"Like" us to connect with other students, watch videos, see job offers and even get special discounts.
TESOL Videos - Cold Shoulder - English Idioms
The idiom "cold shoulder" means treating someone with coldness or ignoring someone. Our example is as follows: Anna is giving me the cold shoulder. She must be angry at me.
This is what one of our TEFL graduates feels he has gained from the course, or a part of it, and how he plans to put into action what he has learned.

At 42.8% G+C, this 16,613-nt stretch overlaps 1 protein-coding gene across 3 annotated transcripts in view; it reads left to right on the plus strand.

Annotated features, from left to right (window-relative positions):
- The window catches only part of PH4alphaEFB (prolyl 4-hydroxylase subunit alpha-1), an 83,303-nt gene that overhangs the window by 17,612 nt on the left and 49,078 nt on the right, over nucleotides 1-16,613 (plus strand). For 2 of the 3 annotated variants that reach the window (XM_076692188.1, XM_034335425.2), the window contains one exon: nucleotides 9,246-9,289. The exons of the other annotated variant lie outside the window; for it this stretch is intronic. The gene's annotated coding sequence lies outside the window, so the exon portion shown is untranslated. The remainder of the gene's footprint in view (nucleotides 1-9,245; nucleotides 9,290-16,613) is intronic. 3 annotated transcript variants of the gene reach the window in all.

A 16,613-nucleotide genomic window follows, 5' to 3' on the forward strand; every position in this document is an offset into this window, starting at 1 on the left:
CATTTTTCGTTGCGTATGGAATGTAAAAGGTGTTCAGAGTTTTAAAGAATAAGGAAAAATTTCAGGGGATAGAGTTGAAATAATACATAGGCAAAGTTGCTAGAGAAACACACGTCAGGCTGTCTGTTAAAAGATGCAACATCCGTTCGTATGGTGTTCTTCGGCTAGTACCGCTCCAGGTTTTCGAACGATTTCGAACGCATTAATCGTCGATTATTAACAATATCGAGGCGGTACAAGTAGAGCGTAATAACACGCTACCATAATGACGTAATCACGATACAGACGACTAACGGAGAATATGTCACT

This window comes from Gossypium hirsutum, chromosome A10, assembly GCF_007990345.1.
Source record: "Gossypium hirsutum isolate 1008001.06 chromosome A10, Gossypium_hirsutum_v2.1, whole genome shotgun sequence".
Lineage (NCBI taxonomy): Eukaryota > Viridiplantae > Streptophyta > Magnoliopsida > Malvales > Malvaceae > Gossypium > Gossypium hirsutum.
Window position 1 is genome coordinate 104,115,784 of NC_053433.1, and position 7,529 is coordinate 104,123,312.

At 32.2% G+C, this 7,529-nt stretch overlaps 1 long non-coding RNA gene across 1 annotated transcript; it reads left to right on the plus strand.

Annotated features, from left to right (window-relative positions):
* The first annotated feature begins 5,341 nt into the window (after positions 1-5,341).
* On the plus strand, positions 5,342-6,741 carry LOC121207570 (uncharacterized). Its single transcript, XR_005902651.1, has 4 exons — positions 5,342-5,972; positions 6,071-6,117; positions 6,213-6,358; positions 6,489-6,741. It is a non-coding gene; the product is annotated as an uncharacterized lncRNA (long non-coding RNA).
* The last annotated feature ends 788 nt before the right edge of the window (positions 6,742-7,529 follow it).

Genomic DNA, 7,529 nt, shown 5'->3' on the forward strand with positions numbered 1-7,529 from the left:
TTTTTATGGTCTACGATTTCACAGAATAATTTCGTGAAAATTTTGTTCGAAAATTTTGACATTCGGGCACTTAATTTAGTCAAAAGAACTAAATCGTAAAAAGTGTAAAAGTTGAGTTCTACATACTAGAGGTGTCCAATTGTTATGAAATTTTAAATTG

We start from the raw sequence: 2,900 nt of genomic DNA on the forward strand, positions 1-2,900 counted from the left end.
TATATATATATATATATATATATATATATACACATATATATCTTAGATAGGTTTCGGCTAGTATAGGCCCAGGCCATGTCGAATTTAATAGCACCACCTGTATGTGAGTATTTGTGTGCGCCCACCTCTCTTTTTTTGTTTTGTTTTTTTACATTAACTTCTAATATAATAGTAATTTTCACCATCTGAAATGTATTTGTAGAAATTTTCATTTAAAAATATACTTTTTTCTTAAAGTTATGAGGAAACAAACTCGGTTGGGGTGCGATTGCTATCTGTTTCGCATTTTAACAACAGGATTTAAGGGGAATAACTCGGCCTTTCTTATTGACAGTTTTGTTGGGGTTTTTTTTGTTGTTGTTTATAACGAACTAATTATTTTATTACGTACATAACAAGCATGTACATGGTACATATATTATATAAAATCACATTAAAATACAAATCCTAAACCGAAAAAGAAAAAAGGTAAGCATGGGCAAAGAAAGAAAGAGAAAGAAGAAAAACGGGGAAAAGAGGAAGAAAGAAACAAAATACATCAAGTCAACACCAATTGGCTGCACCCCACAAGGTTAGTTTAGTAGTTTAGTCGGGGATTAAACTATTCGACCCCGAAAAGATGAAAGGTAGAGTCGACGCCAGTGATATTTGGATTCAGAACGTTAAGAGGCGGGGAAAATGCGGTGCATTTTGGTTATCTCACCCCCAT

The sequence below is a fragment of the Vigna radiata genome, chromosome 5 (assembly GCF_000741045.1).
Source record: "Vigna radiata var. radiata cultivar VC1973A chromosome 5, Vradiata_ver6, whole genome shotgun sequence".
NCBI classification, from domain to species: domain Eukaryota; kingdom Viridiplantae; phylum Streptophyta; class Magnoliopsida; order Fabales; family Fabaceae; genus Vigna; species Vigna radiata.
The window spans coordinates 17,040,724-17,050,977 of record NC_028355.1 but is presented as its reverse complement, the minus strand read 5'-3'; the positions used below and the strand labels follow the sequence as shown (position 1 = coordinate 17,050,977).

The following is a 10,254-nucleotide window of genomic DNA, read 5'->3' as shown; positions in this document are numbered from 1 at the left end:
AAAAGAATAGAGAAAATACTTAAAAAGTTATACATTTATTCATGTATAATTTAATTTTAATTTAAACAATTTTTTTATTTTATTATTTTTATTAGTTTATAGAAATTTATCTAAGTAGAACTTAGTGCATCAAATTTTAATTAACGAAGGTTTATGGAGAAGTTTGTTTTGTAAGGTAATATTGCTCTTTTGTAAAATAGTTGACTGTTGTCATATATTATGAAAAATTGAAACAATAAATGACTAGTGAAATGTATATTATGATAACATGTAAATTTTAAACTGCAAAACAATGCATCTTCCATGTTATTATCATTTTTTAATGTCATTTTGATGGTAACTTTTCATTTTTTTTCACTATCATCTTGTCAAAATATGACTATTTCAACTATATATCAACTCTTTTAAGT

can, could, may, might, shall, should, will, would, must, have to, have got to, need to, needn't, ought to used before other verbs to add to main verb (in its base form) in present and future. Past modals with more than one meaning may express past ideas in diff ways. express: obligation, possibility, permission/prohibition, ability, advice I really must go now. I might go shopping tomorrow. You may leave now. I can speak six languages. You should see a doctor about that. don't change in form according to person. MAV teaching ideas -roleplay : doctor-patient, express advice/obligation -rules : hotel regulations/prohibitions (can't have overnight guests, etc) -signs : meaning of traffic/other signs (you mustn't park here) Passive Voice active: my wife chose the wallpaper passive : the wallpaper was chosen by my wife Object of active verb becomes subject of passive verb. Both sentences have same meaning - focus is different. Shift from wife focus to subject focus (wallpaper). Sometimes agent (do-er) isn't there - I painted the door last week VS The door was painted last week. used when it is not known/important/don't want to say who performs the action transitive verbs vs intransitive verbs followed by an object like sell, take, buy, write and used in passive voice VS verbs like happen, sleep, come and seem and used in active voice Passive voice form be + past participle for passive and active, tense of sentence always remains the same. In passive, tense is indicated by BE, in active voice, tense is shown by main verb.